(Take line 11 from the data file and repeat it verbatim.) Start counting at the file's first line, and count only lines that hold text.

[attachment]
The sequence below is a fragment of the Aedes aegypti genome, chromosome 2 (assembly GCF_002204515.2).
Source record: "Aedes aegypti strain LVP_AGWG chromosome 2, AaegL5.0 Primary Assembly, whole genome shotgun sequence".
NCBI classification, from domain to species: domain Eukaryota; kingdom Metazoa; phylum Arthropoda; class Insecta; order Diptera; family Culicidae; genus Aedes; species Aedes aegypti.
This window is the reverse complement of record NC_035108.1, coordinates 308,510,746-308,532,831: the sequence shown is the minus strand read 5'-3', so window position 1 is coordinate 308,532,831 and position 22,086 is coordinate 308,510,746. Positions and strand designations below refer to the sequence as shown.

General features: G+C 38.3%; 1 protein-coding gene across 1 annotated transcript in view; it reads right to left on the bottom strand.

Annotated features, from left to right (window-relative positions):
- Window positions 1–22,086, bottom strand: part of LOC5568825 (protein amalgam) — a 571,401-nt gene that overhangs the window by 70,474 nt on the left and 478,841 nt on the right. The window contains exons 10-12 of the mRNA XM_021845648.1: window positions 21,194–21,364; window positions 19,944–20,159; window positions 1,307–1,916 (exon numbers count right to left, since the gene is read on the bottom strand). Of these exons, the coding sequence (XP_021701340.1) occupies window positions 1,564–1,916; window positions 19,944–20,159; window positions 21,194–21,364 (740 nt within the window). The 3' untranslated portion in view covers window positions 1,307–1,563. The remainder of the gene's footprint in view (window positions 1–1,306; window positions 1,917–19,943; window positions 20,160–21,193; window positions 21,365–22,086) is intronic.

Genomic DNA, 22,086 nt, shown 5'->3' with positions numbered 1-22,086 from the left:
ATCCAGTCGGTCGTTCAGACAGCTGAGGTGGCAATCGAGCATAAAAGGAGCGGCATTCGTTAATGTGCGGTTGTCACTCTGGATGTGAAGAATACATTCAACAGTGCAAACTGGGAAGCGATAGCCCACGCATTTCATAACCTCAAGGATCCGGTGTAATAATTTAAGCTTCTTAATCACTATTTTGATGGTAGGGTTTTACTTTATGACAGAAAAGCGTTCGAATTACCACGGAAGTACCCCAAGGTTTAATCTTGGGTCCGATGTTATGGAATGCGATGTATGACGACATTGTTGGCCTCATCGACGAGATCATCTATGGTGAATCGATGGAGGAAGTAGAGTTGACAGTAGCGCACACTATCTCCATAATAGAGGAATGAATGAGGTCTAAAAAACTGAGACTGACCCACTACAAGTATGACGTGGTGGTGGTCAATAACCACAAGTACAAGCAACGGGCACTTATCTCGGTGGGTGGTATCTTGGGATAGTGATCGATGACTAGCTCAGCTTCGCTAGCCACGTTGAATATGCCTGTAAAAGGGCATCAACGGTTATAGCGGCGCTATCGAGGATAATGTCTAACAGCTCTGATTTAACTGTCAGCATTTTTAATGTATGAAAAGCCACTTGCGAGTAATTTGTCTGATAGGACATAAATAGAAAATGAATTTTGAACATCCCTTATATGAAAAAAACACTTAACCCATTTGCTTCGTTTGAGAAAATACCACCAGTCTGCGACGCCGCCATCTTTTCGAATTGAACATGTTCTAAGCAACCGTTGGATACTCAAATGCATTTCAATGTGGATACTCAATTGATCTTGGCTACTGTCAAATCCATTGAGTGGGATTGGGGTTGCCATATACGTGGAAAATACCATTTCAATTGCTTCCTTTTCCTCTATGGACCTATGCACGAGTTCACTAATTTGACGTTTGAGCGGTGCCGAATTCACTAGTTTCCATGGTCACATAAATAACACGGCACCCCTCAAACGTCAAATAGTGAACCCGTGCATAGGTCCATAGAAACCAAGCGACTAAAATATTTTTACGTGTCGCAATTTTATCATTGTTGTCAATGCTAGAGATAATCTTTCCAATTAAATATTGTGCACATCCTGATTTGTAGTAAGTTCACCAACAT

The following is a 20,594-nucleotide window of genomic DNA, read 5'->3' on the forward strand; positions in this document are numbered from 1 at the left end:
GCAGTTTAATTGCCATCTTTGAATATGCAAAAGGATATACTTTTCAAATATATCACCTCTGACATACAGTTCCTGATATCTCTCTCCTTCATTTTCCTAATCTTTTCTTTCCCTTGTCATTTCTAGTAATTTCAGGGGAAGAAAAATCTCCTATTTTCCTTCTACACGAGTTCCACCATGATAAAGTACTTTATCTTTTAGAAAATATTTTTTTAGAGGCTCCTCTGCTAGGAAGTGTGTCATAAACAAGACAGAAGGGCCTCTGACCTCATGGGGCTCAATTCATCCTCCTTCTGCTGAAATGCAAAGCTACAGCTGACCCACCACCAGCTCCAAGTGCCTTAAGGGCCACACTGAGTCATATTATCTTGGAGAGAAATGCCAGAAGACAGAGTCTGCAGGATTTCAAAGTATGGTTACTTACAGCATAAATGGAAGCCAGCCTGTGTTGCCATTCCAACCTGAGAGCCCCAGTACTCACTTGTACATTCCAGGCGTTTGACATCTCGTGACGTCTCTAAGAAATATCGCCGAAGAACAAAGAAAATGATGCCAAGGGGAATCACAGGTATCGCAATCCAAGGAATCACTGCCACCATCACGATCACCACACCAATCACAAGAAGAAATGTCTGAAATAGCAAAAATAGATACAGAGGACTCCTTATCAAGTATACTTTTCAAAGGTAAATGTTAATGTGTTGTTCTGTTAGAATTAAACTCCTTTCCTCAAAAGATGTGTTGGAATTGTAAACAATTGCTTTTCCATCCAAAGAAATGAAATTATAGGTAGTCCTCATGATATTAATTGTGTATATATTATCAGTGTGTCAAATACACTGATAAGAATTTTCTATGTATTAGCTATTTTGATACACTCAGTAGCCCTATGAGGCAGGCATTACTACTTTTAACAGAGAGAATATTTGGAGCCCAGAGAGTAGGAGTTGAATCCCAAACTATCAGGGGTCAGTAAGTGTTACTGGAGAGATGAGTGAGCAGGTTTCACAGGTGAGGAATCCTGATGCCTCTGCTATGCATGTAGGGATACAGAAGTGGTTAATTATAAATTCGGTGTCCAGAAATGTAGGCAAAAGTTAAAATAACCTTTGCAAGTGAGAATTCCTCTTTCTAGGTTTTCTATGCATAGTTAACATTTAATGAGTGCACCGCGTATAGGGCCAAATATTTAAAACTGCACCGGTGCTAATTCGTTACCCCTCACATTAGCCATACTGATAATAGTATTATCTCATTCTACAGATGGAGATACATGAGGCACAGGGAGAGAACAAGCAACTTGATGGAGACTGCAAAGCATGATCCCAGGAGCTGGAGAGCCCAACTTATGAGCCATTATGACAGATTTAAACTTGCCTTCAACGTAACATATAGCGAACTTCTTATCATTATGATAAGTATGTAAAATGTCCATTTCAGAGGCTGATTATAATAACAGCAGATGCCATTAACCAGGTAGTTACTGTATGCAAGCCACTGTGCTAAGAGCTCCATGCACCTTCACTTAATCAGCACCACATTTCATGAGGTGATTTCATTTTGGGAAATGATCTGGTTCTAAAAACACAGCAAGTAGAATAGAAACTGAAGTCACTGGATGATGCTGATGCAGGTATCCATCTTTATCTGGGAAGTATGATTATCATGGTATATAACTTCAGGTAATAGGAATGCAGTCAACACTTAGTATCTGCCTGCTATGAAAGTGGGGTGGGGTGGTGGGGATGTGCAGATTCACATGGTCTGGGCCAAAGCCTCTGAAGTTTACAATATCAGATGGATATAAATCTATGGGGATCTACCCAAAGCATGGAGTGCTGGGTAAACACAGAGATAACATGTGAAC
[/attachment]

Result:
GCAGTTTAATTGCCATCTTTGAATATGCAAAAGGATATACTTTTCAAATATATCACCTCTGACATACAGTTCCTGATATCTCTCTCCTTCATTTTCCTAATCTTTTCTTTCCCTTGTCATTTCTAGTAATTTCAGGGGAAGAAAAATCTCCTATTTTCCTTCTACACGAGTTCCACCATGATAAAGTACTTTATCTTTTAGAAAATATTTTTTTAGAGGCTCCTCTGCTAGGAAGTGTGTCATAAACAAGACAGAAGGGCCTCTGACCTCATGGGGCTCAATTCATCCTCCTTCTGCTGAAATGCAAAGCTACAGCTGACCCACCACCAGCTCCAAGTGCCTTAAGGGCCACACTGAGTCATATTATCTTGGAGAGAAATGCCAGAAGACAGAGTCTGCAGGATTTCAAAGTATGGTTACTTACAGCATAAATGGAAGCCAGCCTGTGTTGCCATTCCAACCTGAGAGCCCCAGTACTCACTTGTACATTCCAGGCGTTTGACATCTCGTGACGTCTCTAAGAAATATCGCCGAAGAACAAAGAAAATGATGCCAAGGGGAATCACAGGTATCGCAATCCAAGGAATCACTGCCACCATCACGATCACCACACCAATCACAAGAAGAAATGTCTGAAATAGCAAAAATAGATACAGAGGACTCCTTATCAAGTATACTTTTCAAAGGTAAATGTTAATGTGTTGTTCTGTTAGAATTAAACTCCTTTCCTCAAAAGATGTGTTGGAATTGTAAACAATTGCTTTTCCATCCAAAGAAATGAAATTATAGGTAGTCCTCATGATATTAATTGTGTATATATTATCAGTGTGTCAAATACACTGATAAGAATTTTCTATGTATTAGCTATTTTGATACACTCAGTAGCCCTATGAGGCAGGCATTACTACTTTTAACAGAGAGAATATTTGGAGCCCAGAGAGTAGGAGTTGAATCCCAAACTATCAGGGGTCAGTAAGTGTTACTGGAGAGATGAGTGAGCAGGTTTCACAGGTGAGGAATCCTGATGCCTCTGCTATGCATGTAGGGATACAGAAGTGGTTAATTATAAATTCGGTGTCCAGAAATGTAGGCAAAAGTTAAAATAACCTTTGCAAGTGAGAATTCCTCTTTCTAGGTTTTCTATGCATAGTTAACATTTAATGAGTGCACCGCGTATAGGGCCAAATATTTAAAACTGCACCGGTGCTAATTCGTTACCCCTCACATTAGCCATACTGATAATAGTATTATCTCATTCTACAGATGGAGATACATGAGGCACAGGGAGAGAACAAGCAACTTGATGGAGACTGCAAAGCATGATCCCAGGAGCTGGAGAGCCCAACTTATGAGCCATTATGACAGATTTAAACTTGCCTTCAACGTAACATATAGCGAACTTCTTATCATTATGATAAGTATGTAAAATGTCCATTTCAGAGGCTGATTATAATAACAGCAGATGCCATTAACCAGGTAGTTACTGTATGCAAGCCACTGTGCTAAGAGCTCCATGCACCTTCACTTAATCAGCACCACATTTCATGAGGTGATTTCATTTTGGGAAATGATCTGGTTCTAAAAACACAGCAAGTAGAATAGAAACTGAAGTCACTGGATGATGCTGATGCAGGTATCCATCTTTATCTGGGAAGTATGATTATCATGGTATATAACTTCAGGTAATAGGAATGCAGTCAACACTTAGTATCTGCCTGCTATGAAAGTGGGGTGGGGTGGTGGGGATGTGCAGATTCACATGGTCTGGGCCAAAGCCTCTGAAGTTTACAATATCAGATGGATATAAATCTATGGGGATCTACCCAAAGCATGGAGTGCTGGGTAAACACAGAGATAACATGTGAAC